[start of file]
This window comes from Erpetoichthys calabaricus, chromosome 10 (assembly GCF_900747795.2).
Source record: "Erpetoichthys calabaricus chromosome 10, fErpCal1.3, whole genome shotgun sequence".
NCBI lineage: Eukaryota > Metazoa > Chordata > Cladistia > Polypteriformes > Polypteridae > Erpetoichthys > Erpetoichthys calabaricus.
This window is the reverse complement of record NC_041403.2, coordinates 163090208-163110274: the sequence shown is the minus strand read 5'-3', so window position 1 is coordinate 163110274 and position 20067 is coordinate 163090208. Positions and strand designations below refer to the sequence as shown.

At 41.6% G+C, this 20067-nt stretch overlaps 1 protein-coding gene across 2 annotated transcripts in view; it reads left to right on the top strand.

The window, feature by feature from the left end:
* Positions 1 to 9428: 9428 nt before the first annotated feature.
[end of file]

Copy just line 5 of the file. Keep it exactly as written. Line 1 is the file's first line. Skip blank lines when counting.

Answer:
At 41.6% G+C, this 20067-nt stretch overlaps 1 protein-coding gene across 2 annotated transcripts in view; it reads left to right on the top strand.